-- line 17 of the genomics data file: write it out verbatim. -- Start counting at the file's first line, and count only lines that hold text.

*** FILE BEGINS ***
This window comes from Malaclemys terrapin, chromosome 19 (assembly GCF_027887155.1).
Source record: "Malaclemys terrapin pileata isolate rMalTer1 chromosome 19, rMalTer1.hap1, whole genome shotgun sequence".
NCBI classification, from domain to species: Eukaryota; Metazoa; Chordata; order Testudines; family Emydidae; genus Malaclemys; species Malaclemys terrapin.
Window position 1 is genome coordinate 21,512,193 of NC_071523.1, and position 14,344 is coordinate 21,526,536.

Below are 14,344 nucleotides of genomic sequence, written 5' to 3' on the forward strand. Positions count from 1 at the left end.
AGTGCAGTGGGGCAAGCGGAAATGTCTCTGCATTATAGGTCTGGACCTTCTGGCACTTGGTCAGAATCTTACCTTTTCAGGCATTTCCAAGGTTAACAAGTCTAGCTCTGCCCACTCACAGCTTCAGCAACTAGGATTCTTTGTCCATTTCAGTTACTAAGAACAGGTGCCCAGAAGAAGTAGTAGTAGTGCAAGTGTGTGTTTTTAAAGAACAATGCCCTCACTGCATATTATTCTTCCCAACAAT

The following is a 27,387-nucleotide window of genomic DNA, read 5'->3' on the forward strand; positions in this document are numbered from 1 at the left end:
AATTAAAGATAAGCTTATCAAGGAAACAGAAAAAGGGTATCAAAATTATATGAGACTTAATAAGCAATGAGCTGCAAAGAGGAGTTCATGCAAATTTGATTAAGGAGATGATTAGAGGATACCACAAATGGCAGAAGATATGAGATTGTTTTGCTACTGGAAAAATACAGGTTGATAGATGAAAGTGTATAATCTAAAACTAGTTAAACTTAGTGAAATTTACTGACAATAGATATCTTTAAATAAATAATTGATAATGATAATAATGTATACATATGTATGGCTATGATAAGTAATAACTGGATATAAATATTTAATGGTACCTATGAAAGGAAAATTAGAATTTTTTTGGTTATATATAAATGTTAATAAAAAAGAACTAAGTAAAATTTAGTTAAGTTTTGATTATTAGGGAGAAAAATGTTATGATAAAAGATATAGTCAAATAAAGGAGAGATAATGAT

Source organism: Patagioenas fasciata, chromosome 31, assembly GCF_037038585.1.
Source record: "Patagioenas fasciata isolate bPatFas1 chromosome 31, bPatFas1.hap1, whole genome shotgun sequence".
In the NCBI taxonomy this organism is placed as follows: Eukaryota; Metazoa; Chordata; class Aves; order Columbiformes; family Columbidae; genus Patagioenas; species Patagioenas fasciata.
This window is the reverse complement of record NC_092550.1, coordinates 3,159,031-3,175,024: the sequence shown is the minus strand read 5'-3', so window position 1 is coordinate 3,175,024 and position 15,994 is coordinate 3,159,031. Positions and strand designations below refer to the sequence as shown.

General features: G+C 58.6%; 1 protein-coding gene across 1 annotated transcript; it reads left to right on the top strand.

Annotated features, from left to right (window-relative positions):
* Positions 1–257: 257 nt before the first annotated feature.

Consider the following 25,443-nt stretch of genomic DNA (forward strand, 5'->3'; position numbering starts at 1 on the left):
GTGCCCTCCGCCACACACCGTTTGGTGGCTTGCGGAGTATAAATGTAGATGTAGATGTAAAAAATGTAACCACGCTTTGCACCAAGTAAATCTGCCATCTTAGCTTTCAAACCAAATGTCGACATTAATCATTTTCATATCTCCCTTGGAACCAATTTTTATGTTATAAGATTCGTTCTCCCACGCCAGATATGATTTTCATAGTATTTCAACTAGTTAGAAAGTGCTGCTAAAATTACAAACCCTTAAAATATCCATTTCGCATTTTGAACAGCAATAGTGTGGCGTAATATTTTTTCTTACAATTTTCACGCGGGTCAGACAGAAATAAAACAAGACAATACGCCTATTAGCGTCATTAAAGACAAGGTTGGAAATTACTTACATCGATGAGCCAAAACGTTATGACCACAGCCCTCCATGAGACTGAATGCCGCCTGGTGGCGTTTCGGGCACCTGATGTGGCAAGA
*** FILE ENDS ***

GTGCCCTCCGCCACACACCGTTTGGTGGCTTGCGGAGTATAAATGTAGATGTAGATGTAAAAAATGTAACCACGCTTTGCACCAAGTAAATCTGCCATCTTAGCTTTCAAACCAAATGTCGACATTAATCATTTTCATATCTCCCTTGGAACCAATTTTTATGTTATAAGATTCGTTCTCCCACGCCAGATATGATTTTCATAGTATTTCAACTAGTTAGAAAGTGCTGCTAAAATTACAAACCCTTAAAATATCCATTTCGCATTTTGAACAGCAATAGTGTGGCGTAATATTTTTTCTTACAATTTTCACGCGGGTCAGACAGAAATAAAACAAGACAATACGCCTATTAGCGTCATTAAAGACAAGGTTGGAAATTACTTACATCGATGAGCCAAAACGTTATGACCACAGCCCTCCATGAGACTGAATGCCGCCTGGTGGCGTTTCGGGCACCTGATGTGGCAAGA